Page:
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Image by David Jones, Just One Ocean

9 Shocking Facts About Plastics in Our Oceans

By Joe McCarthy

The oceans are massive, pulsing, vibrant bodies of water that serve humanity in countless ways—from providing food to enabling commerce to simply being beautiful.

But these powerful expanses of sea are not invincible. Each year, human activity erodes marine life in some way. Overfishing is driving many fish populations to the brink of extinction, carbon emissions are acidifying the waters, making it hard for small sea animals to reproduce, rising global temperatures are cooking coral reefs alive.


And plastic—the ubiquitous material that comes in so many forms—is terrorizing everything that depends on these waters.

Here are nine shocking facts about how much plastic is in the oceans:

1. Every half second, this much plastic makes it into the world's oceans:

Taken at the UN's Clean Seas Exhibit in New York

2. At least 8 million tons of plastic enter the oceans each year. That's similar to emptying a garbage truck of plastic into an ocean every minute.

3. There is more microplastic in the ocean than there are stars in the Milky Way.

4. 322 million tons of plastic were produced in 2015—the same weight as 900 Empire State Buildings (which is made of granite and steel).

5. 60-90 percent of marine litter is plastic-based.

6. More than 50 percent of sea turtles have consumed plastic.

7. The average U.S. citizen consumes 167 plastic water bottles each year—but recycles just 25 percent of them.

Flickr/Mr.TinDC

8. The amount of plastic in the world's oceans could increase by a factor of 10 in the next decade.

9. Cigarette butts, plastic bags, fishing gear, and food and beverage containers are the most common forms of plastic pollution found in the oceans.

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Abdallah Issa / Flickr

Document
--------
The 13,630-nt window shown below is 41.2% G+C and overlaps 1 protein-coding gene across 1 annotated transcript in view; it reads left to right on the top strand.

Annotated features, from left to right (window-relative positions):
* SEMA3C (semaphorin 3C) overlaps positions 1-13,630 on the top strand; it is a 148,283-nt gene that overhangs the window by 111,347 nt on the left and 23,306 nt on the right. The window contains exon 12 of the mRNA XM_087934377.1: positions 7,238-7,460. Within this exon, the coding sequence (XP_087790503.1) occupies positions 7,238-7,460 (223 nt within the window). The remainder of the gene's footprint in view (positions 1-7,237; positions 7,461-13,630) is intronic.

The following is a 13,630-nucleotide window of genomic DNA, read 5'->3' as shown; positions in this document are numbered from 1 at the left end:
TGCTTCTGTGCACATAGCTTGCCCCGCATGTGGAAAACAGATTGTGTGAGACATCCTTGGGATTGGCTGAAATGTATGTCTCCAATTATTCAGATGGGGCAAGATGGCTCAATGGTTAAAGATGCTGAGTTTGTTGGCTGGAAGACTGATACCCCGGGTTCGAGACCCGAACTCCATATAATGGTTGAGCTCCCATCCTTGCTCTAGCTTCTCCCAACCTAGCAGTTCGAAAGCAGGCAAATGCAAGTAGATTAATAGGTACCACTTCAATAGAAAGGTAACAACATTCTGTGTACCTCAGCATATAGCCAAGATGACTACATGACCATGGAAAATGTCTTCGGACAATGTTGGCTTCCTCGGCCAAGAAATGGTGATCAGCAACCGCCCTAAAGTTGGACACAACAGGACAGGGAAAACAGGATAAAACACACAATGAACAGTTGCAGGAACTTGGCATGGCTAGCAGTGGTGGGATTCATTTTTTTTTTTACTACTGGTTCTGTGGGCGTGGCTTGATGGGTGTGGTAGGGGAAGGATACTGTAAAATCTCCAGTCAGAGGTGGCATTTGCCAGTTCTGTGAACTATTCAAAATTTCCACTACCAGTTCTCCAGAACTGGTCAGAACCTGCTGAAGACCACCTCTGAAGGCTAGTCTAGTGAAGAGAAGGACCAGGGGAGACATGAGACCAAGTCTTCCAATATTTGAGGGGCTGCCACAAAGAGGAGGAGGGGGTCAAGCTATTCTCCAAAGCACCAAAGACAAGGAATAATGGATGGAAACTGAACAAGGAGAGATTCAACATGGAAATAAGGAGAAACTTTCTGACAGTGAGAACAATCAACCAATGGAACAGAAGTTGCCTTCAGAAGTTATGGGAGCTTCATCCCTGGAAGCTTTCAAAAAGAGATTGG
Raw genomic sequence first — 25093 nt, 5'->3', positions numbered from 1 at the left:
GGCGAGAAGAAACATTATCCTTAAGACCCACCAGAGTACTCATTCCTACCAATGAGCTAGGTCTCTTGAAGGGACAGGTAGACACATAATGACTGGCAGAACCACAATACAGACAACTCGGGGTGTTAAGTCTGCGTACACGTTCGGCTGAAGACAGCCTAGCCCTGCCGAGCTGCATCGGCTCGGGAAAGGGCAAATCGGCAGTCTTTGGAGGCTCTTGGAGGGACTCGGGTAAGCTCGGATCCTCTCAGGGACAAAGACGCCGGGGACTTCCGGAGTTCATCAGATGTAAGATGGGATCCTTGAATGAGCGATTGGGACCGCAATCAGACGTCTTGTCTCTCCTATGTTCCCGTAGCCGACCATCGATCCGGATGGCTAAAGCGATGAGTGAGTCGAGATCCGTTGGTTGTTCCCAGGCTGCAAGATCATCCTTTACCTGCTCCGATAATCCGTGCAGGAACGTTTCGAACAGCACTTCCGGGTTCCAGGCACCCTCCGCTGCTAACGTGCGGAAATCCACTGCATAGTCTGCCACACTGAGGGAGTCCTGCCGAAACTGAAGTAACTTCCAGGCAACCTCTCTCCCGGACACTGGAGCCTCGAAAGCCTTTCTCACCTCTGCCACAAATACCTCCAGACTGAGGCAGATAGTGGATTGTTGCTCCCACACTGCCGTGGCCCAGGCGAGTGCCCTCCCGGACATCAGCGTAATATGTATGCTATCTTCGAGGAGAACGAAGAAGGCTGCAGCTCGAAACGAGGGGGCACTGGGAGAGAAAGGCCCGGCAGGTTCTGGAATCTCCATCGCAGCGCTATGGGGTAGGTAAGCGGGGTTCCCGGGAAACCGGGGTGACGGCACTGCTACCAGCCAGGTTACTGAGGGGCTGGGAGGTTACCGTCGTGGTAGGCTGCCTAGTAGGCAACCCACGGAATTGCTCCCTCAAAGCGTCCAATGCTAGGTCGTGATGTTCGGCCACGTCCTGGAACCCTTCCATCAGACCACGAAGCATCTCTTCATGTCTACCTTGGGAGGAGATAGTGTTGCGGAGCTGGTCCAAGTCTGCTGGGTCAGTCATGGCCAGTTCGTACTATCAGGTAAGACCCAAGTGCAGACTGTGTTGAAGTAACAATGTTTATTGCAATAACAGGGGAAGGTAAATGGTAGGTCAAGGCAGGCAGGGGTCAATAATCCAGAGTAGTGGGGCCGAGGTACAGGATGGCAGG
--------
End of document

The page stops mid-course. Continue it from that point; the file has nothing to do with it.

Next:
Post-Fire Landslide Problems Likely to Worsen: What Can Be Done?

By Lee MacDonald

Several weeks after a series of wildfires blackened nearly 500 square miles in Southern California, a large winter storm rolled in from the Pacific. In most places the rainfall was welcomed and did not cause any major flooding from burned or unburned hillslopes.

But in the town of Montecito, a coastal community in Santa Barbara County that lies at the foot of the mountains blackened by the Thomas Fire, a devastating set of sediment-laden flows killed at least 20 people and damaged or destroyed more than 500 homes. In the popular press these flows were termed "mudslides," but with some rocks as large as cars these are more accurately described as hyperconcentrated flows or debris flows, depending on the amount of sediment mixed with the water.

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The most notable observation from the count was DeMartino's sighting of the golden crowned kinglet, but in general volunteers found the same species they normally do. (Photo above is of a golden crowned kinglet, but not the one DeMartino spotted.) Melissa McMasters

Birders Get a First Look at How 2017 California Wildfires Affected Wildlife

By Matt Blois

A neighbor knocked on Rick Burgess's door at about 9:30 p.m. to tell him a fire was coming towards his home in Ventura, California. When he looked outside he saw a column of smoke, and the hills were already starting to turn orange. He loaded up his truck with a collection of native plants he was using to write a countywide plant guide, and barely had enough time to get out.